I posted this on my other blog; ThePrivacyDude.com, but I wanted to make sure the readers of this site also had a chance to read it!
The world of dating has changed over the recent years, and with Valentine’s Day coming upon quicker than the end of the Mayan calendar, let’s discuss how these changes could impact you.
Your single, so you go out to a bar or club to have some fun, let a little bit of liquid courage help you go talk to that cute girl or guy, and maybe hook up, or your buddy knows this really cute girl or guy that you will just love, so they hook you up on a date. Ok, that was so three years ago folks. Today, more connections are made by visiting online dating sites than by going to a bar/club. The number of Americans who are cyber dating have reached nearly 40 million according to a study conducted by the Association for Psychological Sciences. So how are these dating sites a privacy or a security concern? It is nice of you to ask that. When you go and sign up for a dating site, like eHarmony, you provide them with A LOT of information about yourself. I hope you noticed the big letters on a lot back there because I want, no, I need to emphasize HOW MUCH INFORMATION you are providing to a website. Think about the information you put out there on Facebook, and multiply it tenfold, and you are barely scratching the surface. Dating sites make their money off of subscription fees and off of advertising.
Lets rewind twelve years ago for just a second. In 1999 and 2000 an email address and an IP address was worth $1.01 to advertisers. Back then there weren’t really any spam filters, so companies could blast out an advertising campaign to the early adopters of the internet craze. Today, that cost is considerably lower, where an email address is worth about $0.15.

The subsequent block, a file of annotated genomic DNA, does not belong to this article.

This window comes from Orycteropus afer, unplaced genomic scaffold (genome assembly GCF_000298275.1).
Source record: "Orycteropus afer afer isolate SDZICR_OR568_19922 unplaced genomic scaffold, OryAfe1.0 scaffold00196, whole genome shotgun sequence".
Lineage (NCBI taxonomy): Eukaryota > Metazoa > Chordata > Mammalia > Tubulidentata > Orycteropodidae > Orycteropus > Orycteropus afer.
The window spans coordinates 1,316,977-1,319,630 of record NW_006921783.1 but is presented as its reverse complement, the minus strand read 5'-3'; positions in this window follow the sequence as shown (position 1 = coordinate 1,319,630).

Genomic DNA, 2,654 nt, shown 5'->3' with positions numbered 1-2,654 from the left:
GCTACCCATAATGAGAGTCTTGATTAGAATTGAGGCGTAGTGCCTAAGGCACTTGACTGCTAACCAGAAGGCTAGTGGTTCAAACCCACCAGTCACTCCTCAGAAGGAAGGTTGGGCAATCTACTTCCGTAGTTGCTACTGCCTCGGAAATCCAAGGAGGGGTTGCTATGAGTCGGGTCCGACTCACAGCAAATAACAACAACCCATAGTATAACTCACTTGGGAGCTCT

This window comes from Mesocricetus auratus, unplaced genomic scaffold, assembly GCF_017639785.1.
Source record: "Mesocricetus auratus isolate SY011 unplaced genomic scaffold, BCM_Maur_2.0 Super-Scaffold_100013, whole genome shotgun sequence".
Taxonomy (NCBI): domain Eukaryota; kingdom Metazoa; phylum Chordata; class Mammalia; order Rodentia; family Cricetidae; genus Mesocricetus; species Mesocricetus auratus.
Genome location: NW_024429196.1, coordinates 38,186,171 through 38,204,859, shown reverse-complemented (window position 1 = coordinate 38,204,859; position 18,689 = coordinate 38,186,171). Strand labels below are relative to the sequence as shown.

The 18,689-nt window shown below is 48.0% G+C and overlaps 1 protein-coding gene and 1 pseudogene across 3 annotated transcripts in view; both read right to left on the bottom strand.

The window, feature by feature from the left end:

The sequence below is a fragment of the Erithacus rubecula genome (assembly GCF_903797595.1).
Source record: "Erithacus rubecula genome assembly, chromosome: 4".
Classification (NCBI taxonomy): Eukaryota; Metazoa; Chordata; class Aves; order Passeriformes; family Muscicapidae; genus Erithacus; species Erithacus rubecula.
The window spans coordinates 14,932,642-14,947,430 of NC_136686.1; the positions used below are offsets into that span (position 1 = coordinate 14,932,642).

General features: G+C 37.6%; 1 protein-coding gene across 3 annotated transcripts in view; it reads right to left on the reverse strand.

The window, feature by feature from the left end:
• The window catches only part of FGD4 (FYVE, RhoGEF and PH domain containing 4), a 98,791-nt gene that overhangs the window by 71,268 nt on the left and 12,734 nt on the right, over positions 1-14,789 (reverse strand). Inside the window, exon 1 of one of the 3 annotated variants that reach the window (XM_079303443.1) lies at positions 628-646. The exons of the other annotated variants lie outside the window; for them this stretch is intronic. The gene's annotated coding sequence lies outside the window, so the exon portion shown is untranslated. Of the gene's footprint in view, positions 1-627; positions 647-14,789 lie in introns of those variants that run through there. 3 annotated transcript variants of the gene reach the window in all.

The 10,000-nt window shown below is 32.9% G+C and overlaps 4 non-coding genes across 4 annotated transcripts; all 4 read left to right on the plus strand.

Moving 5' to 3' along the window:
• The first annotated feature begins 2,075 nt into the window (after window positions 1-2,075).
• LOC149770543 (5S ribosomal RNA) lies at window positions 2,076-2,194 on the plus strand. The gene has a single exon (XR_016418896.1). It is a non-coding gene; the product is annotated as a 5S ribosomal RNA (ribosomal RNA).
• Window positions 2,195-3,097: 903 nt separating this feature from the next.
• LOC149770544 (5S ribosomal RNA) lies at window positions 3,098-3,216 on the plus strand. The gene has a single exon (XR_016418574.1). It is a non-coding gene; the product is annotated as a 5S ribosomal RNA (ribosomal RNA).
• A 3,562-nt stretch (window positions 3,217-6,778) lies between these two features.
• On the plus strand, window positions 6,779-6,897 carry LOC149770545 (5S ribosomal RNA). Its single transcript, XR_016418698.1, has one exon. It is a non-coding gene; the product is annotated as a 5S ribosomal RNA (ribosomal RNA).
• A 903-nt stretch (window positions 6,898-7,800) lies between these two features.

So, you put all of this really personal information on this website because you feel the more details you provide, more compatible matches will be sent to you. So, what happens to that data once you hit submit? As described before, anything you put on the internet will always be on the internet, but are dating sites the same about storing information? Of course!!! Have you noticed that once you have signed up with Facebook, Twitter, Nerve, eHarmony, and Match.com, your spam folder has filled up faster? Sites that collect personal data will use it to make money. You will see tailored advertisements that match your tastes, and as soon as you click on that link, the website gets paid! Look at the ads located on my sites, theprivacydude.com and thesmrt.com. I have two ads running, at the top and the bottom of my sites. They are from Google, and the way those work is by having Google crawl my blogs, and tailor the advertisements to something that is found on the blog. Every time you click on one of those ads, I make a little bit of money… I digress!
Dating sites are simply paid social networks where everyone has something in common… they are single and are looking for Mr./Ms. Right to sweep them off their feet. Your information is not “sold” to advertisers like it used to be, they just rent the data to them. Your very personal, often intimate details about yourself, are online, and once they hit there, you can never get them back, and you can’t control who can see them!
Now that the privacy dude has had his say, let’s look at the personal security and safety involved with cyber dating!